In the flag's white stripes and stars, black marker showed where camp survivors and their descendants had written their names and where they had been held.
A museum volunteer said they hoped to have the flag donated to the FDR museum in Hyde Park, N.Y., with the help of Takei.
One woman who signed it Thursday was Carol Kaneke.
She was born at the Rohwer camp in 1944.
"We just visited the Rohwer site and I could still see the smokestack that was by the hospital where I was born," Kaneke said. "This is like the second time I've been here to see that. It was very emotional. I don't remember a thing about camp because I was too young. Just a few things my parents have told me."
Kaneke was visiting with her brother, Tadashi, and her husband, Paul.
Tadashi was born in 1941 and was a year old when the family arrived at the camp.
"My parents, I think it impacted them more than anything," Tadashi said. "It was just natural [for us] to be with them. But for them they lost everything. They were here for four years and had to start all over again."
Said Carol, "It's hard to say what would have been had we not been here."
She said the message she wants young people to learn from McGehee's history is to "make sure things like this don't ever happen again in this country, to anyone."
Paul's immediate family was living in Hawaii at the time of the Pearl Harbor attack. They lived close enough to the base that his mother saw Japanese warplanes attacking it. He had cousins and uncles who were imprisoned.
Paul said the forced relocations of the 1940s can't be allowed to be forgotten.
"It's too significant," Paul said. "It could happen again. It really could. We saw that after 9/11 after the World Trade Center went down. It almost happened."
One person who works to make sure the lessons of the relocation camps are remembered is Erin Shigaki of Seattle.
Her father was born in Minidoka, the camp that was in southern Idaho.
Shigaki said her father was born in January 1944 and was delivered by a horse veterinarian.
"It seems like a long time ago, but for me it's immediate family," said Shigaki, who helps run the camp survivor pilgrimage at Minidoka.
"I wanted to come in [to] see another camp and how it's different and just connect to some of the other stories with these folks," said Shigaki, who described it as an "intense" experience.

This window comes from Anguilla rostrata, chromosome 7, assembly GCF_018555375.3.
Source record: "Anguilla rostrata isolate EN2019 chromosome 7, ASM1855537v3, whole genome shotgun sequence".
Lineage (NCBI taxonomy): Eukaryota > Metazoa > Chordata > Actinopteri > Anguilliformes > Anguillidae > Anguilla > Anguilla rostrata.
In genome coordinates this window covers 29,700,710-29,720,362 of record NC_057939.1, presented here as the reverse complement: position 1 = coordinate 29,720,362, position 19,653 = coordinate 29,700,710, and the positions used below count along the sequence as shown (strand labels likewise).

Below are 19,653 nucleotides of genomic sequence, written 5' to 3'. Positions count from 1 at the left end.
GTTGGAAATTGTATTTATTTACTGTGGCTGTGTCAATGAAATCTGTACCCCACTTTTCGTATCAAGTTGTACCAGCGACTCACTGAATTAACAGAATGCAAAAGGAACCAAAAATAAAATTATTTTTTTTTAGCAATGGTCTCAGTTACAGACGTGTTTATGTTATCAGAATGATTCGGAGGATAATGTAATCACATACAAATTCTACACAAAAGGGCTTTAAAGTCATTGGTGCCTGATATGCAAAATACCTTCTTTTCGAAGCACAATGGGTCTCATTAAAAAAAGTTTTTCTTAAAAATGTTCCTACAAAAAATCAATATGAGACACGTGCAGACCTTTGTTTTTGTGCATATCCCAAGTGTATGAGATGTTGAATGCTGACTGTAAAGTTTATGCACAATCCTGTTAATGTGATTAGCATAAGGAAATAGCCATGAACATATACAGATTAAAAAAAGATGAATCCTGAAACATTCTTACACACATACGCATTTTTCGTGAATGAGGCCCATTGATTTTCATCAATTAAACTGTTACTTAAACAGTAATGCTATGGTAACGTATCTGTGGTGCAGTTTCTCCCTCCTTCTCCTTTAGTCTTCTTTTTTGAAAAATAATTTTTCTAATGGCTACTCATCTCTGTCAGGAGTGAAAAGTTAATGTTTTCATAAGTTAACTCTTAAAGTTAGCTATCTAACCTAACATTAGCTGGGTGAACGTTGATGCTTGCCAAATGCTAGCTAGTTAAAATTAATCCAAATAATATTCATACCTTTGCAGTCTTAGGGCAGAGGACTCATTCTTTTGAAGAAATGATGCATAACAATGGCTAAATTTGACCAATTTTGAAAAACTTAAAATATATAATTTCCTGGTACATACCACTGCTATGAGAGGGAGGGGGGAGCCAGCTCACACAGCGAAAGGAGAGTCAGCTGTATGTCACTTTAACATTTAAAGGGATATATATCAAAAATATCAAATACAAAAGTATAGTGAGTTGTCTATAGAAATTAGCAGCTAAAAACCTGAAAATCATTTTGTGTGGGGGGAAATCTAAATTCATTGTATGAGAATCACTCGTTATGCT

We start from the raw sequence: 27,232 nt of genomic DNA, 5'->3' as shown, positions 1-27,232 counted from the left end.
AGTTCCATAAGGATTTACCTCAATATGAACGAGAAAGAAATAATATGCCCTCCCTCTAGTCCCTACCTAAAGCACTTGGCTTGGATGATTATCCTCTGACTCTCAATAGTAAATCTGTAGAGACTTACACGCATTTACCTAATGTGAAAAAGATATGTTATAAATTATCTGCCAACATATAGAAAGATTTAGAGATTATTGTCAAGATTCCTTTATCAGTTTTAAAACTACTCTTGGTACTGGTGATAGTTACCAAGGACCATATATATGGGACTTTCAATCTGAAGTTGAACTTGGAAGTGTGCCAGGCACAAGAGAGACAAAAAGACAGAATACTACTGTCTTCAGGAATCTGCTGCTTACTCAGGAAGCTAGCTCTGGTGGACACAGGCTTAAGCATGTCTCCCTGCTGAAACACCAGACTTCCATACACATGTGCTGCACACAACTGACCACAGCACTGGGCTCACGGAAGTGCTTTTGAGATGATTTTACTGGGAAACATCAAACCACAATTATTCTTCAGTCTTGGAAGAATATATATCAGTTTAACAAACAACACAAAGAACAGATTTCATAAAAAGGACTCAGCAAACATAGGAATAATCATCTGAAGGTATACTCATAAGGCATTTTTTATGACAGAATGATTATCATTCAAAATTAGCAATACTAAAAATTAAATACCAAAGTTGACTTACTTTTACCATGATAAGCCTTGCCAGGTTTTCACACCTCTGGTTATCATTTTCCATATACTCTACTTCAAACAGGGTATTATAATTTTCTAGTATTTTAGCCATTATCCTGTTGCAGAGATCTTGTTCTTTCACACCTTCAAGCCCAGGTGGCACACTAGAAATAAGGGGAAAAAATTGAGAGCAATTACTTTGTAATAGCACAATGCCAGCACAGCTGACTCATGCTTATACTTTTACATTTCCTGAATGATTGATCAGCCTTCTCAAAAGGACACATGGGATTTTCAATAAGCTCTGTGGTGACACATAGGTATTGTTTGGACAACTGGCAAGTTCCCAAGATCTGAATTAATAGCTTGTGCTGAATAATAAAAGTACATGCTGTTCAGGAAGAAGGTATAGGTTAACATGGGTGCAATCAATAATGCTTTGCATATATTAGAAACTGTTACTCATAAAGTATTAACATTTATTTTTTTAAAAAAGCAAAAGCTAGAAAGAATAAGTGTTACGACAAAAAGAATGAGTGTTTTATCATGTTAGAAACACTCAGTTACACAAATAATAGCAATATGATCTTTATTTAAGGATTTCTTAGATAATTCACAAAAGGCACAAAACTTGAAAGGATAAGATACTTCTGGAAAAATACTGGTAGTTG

Shigaki is an artist, specializing in public projects like murals and installations, which she produces under Purple Gate Design.
She uses it in an effort "to tell the Japanese American restoration story, because it's really under-taught and erased, then I try to connect it to other stories" of the incarceration of minorities and family separations in America.
The main event of the day was the keynote speech by Takei, who was 5 years old when his family was at the camp.
His speech came at the end of a ceremony that included a Japanese invocation and the powerful moment of the roughly 200 camp survivors and descendants singing the national anthem.
Takei said the lessons to be learned at the museum are "vitally important" in a moment where America is experiencing "troubled times," when it has both "racial fractures" and "political fracture."
"I am eternally grateful for the people of McGehee and Desha County to decide to make this center of transportation a museum to tell that Arkansas history," Takei said of the train depot. "This building is still in the transportation business. It takes people back in time to history to learn about what happened here 80 years ago, and it inspires people to look to the future and with the lessons learned here to build a better future, not only for Arkansas, but for America."
CORRECTION: Rohwer is a community located northeast of McGehee and was the site of the camp. A previous version of this article misidentified where the camp was.